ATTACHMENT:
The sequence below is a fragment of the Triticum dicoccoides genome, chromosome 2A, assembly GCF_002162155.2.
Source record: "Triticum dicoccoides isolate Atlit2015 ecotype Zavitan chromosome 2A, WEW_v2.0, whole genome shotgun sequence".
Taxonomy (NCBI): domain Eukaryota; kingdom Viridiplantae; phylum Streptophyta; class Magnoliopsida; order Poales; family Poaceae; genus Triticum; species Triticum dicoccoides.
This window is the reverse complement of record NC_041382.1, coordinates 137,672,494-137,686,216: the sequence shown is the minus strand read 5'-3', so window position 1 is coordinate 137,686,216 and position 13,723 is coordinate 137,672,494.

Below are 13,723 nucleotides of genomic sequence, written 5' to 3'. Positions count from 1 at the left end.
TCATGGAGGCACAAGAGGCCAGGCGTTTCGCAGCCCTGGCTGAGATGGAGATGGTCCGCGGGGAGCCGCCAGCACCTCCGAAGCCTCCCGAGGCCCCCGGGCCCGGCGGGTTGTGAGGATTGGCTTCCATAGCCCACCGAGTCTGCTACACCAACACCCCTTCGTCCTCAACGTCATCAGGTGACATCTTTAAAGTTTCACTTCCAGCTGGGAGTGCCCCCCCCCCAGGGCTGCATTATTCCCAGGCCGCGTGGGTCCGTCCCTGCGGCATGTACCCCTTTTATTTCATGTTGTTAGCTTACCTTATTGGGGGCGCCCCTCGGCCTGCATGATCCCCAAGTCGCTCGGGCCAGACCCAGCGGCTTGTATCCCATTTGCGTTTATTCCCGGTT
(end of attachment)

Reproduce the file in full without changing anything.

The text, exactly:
The sequence below is a fragment of the Triticum dicoccoides genome, chromosome 2A, assembly GCF_002162155.2.
Source record: "Triticum dicoccoides isolate Atlit2015 ecotype Zavitan chromosome 2A, WEW_v2.0, whole genome shotgun sequence".
Taxonomy (NCBI): domain Eukaryota; kingdom Viridiplantae; phylum Streptophyta; class Magnoliopsida; order Poales; family Poaceae; genus Triticum; species Triticum dicoccoides.
This window is the reverse complement of record NC_041382.1, coordinates 137,672,494-137,686,216: the sequence shown is the minus strand read 5'-3', so window position 1 is coordinate 137,686,216 and position 13,723 is coordinate 137,672,494.

Below are 13,723 nucleotides of genomic sequence, written 5' to 3'. Positions count from 1 at the left end.
TCATGGAGGCACAAGAGGCCAGGCGTTTCGCAGCCCTGGCTGAGATGGAGATGGTCCGCGGGGAGCCGCCAGCACCTCCGAAGCCTCCCGAGGCCCCCGGGCCCGGCGGGTTGTGAGGATTGGCTTCCATAGCCCACCGAGTCTGCTACACCAACACCCCTTCGTCCTCAACGTCATCAGGTGACATCTTTAAAGTTTCACTTCCAGCTGGGAGTGCCCCCCCCCCAGGGCTGCATTATTCCCAGGCCGCGTGGGTCCGTCCCTGCGGCATGTACCCCTTTTATTTCATGTTGTTAGCTTACCTTATTGGGGGCGCCCCTCGGCCTGCATGATCCCCAAGTCGCTCGGGCCAGACCCAGCGGCTTGTATCCCATTTGCGTTTATTCCCGGTT